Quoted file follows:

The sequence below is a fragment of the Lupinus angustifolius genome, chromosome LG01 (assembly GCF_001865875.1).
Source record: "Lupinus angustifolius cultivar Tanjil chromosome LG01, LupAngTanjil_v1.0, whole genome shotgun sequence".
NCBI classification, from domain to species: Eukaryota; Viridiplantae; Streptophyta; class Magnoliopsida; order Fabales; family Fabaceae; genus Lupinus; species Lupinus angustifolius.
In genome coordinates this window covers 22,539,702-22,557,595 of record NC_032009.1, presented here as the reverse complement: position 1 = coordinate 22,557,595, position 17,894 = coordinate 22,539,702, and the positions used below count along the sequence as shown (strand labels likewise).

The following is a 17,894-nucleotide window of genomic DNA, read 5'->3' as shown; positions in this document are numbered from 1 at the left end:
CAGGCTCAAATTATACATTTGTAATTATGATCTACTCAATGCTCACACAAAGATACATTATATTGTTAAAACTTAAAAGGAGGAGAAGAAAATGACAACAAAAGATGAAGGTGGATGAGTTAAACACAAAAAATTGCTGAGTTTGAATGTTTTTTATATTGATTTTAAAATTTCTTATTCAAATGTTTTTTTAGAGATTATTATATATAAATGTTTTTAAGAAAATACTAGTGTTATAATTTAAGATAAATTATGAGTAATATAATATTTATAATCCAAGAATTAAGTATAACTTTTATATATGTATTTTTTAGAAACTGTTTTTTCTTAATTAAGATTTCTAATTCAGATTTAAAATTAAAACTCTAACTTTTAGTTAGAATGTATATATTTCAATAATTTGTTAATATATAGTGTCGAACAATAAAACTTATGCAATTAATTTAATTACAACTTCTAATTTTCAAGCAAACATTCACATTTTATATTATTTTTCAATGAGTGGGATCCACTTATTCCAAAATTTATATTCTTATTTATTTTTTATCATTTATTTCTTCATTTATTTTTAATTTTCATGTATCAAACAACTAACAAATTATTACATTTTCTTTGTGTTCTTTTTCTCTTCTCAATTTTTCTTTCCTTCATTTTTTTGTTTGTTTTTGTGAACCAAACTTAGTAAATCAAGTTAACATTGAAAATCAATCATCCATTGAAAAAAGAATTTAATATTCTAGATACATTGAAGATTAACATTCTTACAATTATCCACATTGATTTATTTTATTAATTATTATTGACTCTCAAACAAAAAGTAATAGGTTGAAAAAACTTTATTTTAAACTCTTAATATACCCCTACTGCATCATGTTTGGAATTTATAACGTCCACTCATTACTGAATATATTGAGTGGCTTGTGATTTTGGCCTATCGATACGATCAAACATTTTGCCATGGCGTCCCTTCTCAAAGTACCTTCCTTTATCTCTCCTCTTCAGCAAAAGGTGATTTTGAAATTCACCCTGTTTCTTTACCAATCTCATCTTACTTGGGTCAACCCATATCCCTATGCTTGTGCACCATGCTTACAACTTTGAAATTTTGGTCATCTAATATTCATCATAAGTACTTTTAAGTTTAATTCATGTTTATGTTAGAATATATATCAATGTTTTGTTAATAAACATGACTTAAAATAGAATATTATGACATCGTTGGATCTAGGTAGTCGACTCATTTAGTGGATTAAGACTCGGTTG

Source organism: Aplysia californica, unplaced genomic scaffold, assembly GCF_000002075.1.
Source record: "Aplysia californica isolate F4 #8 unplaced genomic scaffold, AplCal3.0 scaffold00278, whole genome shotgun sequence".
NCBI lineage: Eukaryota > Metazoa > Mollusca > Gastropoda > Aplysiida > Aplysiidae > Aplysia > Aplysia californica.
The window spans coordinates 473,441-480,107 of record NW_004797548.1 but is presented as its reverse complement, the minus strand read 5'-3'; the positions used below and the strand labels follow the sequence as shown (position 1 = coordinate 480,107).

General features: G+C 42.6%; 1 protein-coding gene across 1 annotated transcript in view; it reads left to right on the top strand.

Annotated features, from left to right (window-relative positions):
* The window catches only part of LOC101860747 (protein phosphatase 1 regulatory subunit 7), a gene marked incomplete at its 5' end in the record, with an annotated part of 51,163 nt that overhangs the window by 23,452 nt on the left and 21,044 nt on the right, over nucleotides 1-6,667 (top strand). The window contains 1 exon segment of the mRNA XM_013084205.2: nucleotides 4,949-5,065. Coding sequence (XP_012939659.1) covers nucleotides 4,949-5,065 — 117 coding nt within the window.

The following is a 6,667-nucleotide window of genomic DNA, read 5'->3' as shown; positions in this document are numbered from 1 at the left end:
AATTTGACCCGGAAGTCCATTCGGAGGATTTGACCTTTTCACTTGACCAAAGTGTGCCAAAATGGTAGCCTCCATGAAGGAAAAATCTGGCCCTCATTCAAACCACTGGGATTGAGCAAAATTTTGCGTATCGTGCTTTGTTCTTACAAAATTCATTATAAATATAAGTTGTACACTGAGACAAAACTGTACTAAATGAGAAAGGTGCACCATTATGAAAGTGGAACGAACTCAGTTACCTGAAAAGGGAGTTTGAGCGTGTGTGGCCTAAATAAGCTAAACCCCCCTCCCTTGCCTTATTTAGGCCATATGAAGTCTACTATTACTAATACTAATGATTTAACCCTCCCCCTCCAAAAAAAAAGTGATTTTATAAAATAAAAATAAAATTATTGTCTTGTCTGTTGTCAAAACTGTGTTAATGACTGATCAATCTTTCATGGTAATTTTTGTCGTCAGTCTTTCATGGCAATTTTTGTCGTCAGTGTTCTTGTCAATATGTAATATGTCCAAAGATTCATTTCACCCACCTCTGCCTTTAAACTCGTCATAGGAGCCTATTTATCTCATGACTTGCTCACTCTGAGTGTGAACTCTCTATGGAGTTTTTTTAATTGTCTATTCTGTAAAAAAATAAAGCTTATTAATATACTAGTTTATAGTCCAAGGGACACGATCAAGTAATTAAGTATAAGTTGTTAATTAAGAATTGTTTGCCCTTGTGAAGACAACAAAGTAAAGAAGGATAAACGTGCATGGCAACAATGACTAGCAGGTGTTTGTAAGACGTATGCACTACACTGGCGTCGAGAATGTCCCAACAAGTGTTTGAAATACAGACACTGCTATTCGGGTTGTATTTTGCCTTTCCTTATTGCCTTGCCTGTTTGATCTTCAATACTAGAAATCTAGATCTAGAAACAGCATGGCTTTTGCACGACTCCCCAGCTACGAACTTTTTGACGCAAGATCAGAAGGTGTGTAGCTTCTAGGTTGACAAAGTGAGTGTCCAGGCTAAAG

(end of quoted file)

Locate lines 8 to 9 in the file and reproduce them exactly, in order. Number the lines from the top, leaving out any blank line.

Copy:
Source record: "Aplysia californica isolate F4 #8 unplaced genomic scaffold, AplCal3.0 scaffold00278, whole genome shotgun sequence".
NCBI lineage: Eukaryota > Metazoa > Mollusca > Gastropoda > Aplysiida > Aplysiidae > Aplysia > Aplysia californica.